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DIRTY MAMA: To pastures new

Jul 2nd, 2011 | Category: Columns

by Shona Hilton

My internal compass has always been set North by Northwest. In fact I have always assumed we would end up in Alaska. So you can imagine my surprise when the Fates decided to pull a fast one and send us East over the Cascades to live in Okanogan County near Tonasket.

Yup, the Hiltons are on the move this summer. While we’re looking forward to learning a whole new way of living/farming in a really quite remote area with a four-season climate, the reality of upping and moving from this most wonderful part of the planet is sinking in, and with it feelings of sadness and tiredness about The Big Move are creeping in too.

Obviously first and foremost we have a real sense of loss at leaving good friends, family and the community we have settled into. But it goes deeper than that – we’ll miss sword ferns and hemlock trees, moss and rain – wait, did I just say rain? Scratch the last one.

Another of the big things we will miss are the mountains around here. We have spent so many hours trail running and mountain biking in them it’s like leaving more good friends – Goodbye Galbraith, Mount Baker Wilderness, the Chuckanuts and Blanchard (FYI if you are ever tempted to take the trail Max’s Shortcut on Blanchard do not be mislead – it does not live up to its name, you will be gone for hours, possibly days, it is the Bermuda Triangle of shortcuts), and we will especially miss the hills up behind our house which feel just like an extension to our property.

Ah, and then there is our property. We bought our little place off Craigslist six weeks after arriving here. The cabin was a shack with a hand dug well in the basement into which mice regularly fell – I’m pretty sure we are immune to most disease as a result of drinking the water. It had no doors, windows, safe electricity, heating – you name it, it didn’t have it. Over the past few years we have literally put our blood, sweat, tears and cash into restoring and extending the cabin, clearing and fencing the pastures and developing the veggie patch. And in the past year we have really started to work in a rhythm with the seasons and cycle of life that comes along with raising your own meat and vegetables, and we have almost come to the point of just fine tuning things rather than starting big projects.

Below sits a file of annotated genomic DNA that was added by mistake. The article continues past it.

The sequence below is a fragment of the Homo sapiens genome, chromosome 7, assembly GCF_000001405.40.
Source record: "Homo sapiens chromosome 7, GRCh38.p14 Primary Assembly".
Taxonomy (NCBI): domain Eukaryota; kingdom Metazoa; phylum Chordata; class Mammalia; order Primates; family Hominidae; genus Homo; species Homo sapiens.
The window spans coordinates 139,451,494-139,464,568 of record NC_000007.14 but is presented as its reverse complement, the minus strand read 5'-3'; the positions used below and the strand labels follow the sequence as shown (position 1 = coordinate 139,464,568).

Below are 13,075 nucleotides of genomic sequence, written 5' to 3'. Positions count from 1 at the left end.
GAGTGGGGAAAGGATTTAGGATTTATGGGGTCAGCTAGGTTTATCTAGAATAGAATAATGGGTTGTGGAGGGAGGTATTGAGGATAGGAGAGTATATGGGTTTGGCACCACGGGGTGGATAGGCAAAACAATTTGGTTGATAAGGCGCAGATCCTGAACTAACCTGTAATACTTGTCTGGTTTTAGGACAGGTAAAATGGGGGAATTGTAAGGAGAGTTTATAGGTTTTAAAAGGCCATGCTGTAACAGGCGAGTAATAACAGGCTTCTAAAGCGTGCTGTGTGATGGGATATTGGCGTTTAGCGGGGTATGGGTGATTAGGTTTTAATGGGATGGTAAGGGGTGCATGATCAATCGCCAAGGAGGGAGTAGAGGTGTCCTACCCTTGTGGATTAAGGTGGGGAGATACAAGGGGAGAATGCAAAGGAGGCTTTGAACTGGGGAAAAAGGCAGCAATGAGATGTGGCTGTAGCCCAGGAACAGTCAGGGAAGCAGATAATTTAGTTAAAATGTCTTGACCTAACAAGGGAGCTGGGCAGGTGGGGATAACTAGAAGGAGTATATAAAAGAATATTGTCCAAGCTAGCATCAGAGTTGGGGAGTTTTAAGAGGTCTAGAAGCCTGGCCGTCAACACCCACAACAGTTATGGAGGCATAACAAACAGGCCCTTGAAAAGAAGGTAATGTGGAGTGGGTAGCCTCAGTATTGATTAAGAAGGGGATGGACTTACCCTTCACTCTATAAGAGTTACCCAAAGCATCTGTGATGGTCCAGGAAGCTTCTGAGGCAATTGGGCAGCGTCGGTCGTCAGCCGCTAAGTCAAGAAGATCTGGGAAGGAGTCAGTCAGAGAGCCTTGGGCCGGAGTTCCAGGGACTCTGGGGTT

Walking away from it all is one of the hardest things I have had to do. There is also the sense of anxiety about not providing our own food this year, although we may just be able to squeeze in a batch of meat birds at our new place (20 acres, a barn and even a house for us people), it will be unlikely we will grow any veg there this year and I’m glad we can buy a cut and wrapped pig from friends who treat their animals well.

No doubt good things are just over the mountains too – sunshine and snow, ponderosa pines, sage brush and ten billion ground squirrels (my count from the last time we were there) await us and we will learn new skills and take delight in discovering this part of the world. Life’s suppose to be an adventure, isn’t it?

This will be my last column for Grow Northwest and I wish Brent, Becca and the kids all the very best – to them personally and for the future of the magazine, which as you know, rocks.

So goodbye local folks. May your gardens grow, your goats not jump their fences and your chickens always lay their eggs where you can find them.

Shona Hilton contends with mud, rain, dogs, small children, pigs and poultry and all the other things which make country life worth living. She can be contacted at

One Comment to “DIRTY MAMA: To pastures new”

  1. Marnie says:

    We’ll miss you too!

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